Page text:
St Quay Portrieux to L’aber Wrac’h
We left a lovely sunny St Malo (Tuesday 23rd May) and arrive in a cloudy St Quay Portrieux, a small village, but it did eventually brighten up. We went up to the Capitainerie’s office in the marina to pay and we are told we have to pay 1.5 times the standard rate because we are a catamaran which can sometimes be the case if you use up two moorings however on this occasion we were alongside a pontoon so we weren’t taking up any more space than a boat the same length. Ian wasn’t really paying attention up until this point, busy looking at boat pictures and such like. He feigned outrage, “we are not paying that to be alongside” and it wasn’t as though it was busy. He offered to pay 1.25 or we were off! The lady disappeared off in the back and came back and said on this occasion we could have the standard rate. Bob and Gillian were quite taken aback at his forthrightness. I wasn’t!!
We had a meal in one of the marina restaurants with Bob and Gillian. I’d set my sights on moules. Just my luck they weren’t on the menu. We decided on the 20Euro meal for two courses and we all had the same starter which we thought was prawns. When it came up we were amazed we not only had large prawns but four oysters with bread and mayo. We thought they had brought up the wrong starter and was trying to send it back. It was lovely, it was only after we had all eaten ours I thought I should have taken a picture.
We got up the following morning (Wednesday 24th May)to a fog. We were due to leave about 11.30 to go to the Treiux River, thankfully it lifted and off we went. We took the Chenal du Ferlas approach to the entrance to the river, which is quicker but rocky and at high tide many of the rocks aren’t visible. We arrived at low tide and you can see from the pictures the difference in colour on the rocks whey they are submerged at high water.
We spent one night in the marine at Lezardrieux, alongside a pontoon and NO we weren’t asked to pay the higher rate here. A very pretty little village.
The following day, Thursday 25th May, it was busier as it was Ascension Day and this is a public holiday in France. We decided to meander on down the river to Portrieux to have a look then go back some of the way and anchor up. It was lovely and hot with very little wind so fabulous, not only that, the views along the rivers were amazing and the photos really don’t do it justice. There is a big chateau, Chateau de la Roche Jagu, that sits on the hillside which is quite imposing. We got as far as we could go which is the Pontrieux lock. We decided to sit on the lock waiting and have a glass of Pimms, as it was definitely a “Pimms moment”. After 20 minutes the lock keeper calls out that he had opened the gates for us. We hadn’t planned on going through the lock but thought we had better as he’d opened it.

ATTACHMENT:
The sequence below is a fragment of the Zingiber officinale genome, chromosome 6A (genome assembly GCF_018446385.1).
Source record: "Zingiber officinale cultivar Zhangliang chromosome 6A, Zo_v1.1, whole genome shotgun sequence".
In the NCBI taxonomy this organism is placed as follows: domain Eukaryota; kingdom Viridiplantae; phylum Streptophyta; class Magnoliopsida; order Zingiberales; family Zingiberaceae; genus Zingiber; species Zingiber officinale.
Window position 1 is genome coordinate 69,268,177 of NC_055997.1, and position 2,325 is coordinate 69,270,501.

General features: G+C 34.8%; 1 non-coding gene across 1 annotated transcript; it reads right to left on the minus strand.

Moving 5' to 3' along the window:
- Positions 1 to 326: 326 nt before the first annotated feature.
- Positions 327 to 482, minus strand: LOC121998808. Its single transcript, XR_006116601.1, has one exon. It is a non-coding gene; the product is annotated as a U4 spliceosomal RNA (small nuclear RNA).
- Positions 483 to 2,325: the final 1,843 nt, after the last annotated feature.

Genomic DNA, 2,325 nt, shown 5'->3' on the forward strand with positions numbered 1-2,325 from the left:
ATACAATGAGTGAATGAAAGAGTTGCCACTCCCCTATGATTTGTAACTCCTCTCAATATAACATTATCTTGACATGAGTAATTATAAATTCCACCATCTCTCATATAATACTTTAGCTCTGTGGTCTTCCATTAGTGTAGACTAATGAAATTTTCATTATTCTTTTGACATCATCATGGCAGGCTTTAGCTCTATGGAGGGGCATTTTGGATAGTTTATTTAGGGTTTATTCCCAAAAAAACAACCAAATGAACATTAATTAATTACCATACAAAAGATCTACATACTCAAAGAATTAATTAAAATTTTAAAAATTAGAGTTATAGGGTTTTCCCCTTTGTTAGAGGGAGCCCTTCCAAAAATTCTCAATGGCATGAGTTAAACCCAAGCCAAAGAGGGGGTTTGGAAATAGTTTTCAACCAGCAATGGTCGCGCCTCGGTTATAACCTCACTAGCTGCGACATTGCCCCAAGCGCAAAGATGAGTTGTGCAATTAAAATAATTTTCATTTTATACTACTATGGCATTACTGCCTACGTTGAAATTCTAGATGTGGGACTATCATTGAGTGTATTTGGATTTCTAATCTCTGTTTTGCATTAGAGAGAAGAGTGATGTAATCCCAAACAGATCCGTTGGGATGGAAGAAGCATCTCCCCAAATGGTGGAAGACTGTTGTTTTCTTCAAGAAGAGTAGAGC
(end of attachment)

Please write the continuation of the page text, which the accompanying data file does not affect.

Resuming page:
Inside the lock was also a trip boat with about 50 people on board. Morning Star went in first. No pressure on Bob and Gill to tie up correctly with 50 pairs of eyes watching. Anyway they did it perfectly and received cheers and a round of applause.
We were pleased we did go through the lock as the village was very picturesque.
We spent just the one night here then went back to nearer the Trieux River entrance the following day on Friday 26th May 2017 and picked a sheltered mooring buoy up and spent a few hours soaking up the sun.
Off to Roscoff
Saturday morning (27th May) at 8.30am, it was quite a contrast when we left the Trieux River , overcast and drizzling with rain. An hour later and the sun was out however, it was a bit on and off for the trip. Roscoff is a small town but quite busy and touristy. We decided to walk into town (or hobble as I’m still doing) get some supplies then go back to the boat before dinner in the marina. We did this, but in a slightly different order. We got some supplies although we are finding that most places only have a very small shop with limited goods, the seafront was heaving with bars and restaurants so we took in some refreshments ie beer. After about half an hour a band set up and they started playing jazz, so we stayed longer than we anticipated. The place was heaving. By the time we left and got back to the marina it was 7, which was the time we had booked our table for, so straight there, no time to go back to the boat. We then had cheese and wine back on Cuffysark.
Sunday morning (28th May) was very grey skies and just as we were about to leave for L’Aber Wrach’t we had a thunderstorm.
After about five hours we arrived, the wind finally dying off and it was low tide. This meant that we would use the Chenal de la Maloiune approach which goes very close to some rock formations and saved a couple of miles as this was a cut through that you would only approach in very calm conditions. Quite scarey as there are rocks here that cover and uncover at low tide so extreme caution is required. They also farm huitres (oysters for those of you who don’t speak French, that’s us included).
A bit of deja vue here as it rained heavily for most of the afternoon and evening we were here. This was a stopover place before our next leg onto Brest so wasn’t planning on going ashore which was just as well with the amount of rain we had.
28th May 2017
Oh yeh. I know why Ian wanted to go to Breast, I mean Brest.